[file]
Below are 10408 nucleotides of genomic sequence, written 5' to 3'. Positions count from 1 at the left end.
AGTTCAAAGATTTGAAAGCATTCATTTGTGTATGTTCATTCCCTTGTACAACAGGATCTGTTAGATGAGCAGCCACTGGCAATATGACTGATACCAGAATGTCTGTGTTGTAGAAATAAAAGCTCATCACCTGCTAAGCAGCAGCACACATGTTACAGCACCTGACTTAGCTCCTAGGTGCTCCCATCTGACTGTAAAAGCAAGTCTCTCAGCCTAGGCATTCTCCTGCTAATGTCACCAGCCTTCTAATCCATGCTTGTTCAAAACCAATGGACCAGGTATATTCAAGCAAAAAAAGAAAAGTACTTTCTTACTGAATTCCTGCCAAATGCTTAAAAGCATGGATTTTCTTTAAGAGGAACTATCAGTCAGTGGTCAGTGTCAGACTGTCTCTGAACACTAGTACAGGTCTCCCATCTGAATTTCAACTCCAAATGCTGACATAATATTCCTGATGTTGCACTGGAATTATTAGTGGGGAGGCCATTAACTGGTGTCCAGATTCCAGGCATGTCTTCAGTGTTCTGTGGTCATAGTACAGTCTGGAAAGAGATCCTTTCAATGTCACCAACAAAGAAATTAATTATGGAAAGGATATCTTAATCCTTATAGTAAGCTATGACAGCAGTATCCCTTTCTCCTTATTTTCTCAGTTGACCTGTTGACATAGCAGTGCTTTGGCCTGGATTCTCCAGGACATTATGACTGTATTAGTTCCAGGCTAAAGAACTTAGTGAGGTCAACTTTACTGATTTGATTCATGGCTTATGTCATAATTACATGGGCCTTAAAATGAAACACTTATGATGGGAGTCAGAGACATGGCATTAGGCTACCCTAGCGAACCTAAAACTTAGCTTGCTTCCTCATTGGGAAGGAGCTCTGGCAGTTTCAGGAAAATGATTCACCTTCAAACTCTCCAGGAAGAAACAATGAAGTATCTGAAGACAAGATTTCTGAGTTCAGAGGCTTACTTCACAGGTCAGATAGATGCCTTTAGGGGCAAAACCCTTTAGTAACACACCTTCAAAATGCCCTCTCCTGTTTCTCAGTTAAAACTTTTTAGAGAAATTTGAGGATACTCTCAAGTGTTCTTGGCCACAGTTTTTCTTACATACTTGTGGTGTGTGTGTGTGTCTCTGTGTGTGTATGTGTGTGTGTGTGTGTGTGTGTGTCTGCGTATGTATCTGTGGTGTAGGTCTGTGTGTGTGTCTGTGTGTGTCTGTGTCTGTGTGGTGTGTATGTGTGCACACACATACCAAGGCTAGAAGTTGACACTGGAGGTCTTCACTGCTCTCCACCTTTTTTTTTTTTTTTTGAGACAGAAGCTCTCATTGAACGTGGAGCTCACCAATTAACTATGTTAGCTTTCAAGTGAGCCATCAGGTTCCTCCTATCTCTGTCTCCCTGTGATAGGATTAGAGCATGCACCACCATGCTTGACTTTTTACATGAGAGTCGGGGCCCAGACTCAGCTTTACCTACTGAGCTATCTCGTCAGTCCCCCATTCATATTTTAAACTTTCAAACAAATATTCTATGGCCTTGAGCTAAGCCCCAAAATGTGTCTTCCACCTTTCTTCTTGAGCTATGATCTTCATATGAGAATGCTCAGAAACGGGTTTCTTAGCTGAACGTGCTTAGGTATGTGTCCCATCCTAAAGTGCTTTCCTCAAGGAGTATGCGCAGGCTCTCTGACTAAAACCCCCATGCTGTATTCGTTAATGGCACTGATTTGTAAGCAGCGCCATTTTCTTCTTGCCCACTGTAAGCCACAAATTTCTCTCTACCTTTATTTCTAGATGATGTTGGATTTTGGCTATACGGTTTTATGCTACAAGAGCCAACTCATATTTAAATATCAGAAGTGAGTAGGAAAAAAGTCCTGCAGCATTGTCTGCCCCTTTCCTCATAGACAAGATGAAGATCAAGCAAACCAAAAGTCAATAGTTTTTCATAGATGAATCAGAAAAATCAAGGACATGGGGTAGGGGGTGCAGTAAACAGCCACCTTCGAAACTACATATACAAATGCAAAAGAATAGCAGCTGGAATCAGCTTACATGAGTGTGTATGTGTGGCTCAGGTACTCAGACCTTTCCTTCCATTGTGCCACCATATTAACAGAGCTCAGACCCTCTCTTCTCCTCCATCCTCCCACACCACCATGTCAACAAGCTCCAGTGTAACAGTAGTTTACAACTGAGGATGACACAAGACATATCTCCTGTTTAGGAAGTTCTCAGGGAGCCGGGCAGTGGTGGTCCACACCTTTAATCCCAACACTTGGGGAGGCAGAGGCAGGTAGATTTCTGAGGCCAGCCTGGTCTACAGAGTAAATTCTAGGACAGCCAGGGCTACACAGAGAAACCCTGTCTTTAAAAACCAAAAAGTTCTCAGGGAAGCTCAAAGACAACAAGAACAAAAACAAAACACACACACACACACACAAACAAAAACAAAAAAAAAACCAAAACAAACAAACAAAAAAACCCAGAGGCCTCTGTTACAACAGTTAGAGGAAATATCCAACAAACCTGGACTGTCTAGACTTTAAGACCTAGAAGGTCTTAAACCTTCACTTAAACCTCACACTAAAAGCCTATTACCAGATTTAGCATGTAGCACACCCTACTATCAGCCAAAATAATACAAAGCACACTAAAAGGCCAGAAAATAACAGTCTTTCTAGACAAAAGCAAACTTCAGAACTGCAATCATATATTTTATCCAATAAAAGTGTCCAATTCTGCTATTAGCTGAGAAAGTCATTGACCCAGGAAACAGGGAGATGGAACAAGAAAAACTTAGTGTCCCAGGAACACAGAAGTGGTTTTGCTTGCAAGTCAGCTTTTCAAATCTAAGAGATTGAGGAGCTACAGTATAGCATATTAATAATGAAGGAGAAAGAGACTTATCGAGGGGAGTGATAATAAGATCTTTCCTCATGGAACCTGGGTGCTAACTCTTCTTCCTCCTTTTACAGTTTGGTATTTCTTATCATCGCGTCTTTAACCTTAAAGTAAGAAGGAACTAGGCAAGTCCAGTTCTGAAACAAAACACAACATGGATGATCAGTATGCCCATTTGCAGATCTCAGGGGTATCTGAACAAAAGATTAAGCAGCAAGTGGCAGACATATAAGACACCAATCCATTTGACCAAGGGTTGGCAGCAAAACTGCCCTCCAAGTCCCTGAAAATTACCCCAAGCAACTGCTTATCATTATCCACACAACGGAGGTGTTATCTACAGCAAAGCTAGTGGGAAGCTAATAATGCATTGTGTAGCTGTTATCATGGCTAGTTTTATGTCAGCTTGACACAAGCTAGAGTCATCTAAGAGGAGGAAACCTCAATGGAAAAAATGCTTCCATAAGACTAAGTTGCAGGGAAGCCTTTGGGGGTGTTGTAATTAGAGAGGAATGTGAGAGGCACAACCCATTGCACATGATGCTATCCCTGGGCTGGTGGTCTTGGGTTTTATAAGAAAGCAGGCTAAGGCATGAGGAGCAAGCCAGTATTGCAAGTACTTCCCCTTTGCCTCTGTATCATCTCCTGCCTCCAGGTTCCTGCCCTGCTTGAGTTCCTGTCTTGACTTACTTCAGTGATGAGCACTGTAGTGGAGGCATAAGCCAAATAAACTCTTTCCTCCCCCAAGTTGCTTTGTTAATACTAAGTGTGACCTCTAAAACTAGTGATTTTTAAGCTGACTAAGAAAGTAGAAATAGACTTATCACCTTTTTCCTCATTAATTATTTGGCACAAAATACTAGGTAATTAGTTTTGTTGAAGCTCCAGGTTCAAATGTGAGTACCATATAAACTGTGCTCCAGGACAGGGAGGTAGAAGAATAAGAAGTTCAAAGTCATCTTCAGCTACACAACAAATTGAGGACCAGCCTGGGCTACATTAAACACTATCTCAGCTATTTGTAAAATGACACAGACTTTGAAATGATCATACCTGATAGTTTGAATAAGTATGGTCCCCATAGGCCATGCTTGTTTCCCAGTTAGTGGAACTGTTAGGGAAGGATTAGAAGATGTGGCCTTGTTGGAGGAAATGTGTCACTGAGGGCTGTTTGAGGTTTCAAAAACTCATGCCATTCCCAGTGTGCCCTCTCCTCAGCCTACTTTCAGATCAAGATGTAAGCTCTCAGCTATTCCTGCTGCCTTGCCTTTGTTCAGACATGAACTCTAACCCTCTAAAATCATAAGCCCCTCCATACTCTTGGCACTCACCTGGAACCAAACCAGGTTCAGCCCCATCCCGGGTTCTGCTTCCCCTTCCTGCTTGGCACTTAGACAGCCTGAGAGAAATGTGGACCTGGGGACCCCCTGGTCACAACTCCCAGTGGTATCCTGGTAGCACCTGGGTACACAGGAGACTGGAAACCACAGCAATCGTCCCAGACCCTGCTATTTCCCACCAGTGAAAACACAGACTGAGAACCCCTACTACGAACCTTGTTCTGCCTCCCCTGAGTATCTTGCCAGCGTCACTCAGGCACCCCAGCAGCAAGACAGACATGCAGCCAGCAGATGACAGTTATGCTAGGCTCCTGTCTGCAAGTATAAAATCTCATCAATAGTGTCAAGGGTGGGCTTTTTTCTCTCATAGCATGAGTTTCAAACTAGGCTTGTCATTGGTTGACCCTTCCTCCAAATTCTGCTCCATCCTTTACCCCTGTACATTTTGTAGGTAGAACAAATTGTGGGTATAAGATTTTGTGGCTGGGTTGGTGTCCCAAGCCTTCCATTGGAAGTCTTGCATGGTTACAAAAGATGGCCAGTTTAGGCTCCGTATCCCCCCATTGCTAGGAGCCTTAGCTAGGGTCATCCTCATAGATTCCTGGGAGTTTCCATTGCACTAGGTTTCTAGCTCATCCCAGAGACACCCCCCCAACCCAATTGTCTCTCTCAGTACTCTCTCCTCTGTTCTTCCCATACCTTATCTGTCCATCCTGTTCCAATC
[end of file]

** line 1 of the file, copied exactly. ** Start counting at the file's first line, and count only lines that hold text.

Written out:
Below are 10408 nucleotides of genomic sequence, written 5' to 3'. Positions count from 1 at the left end.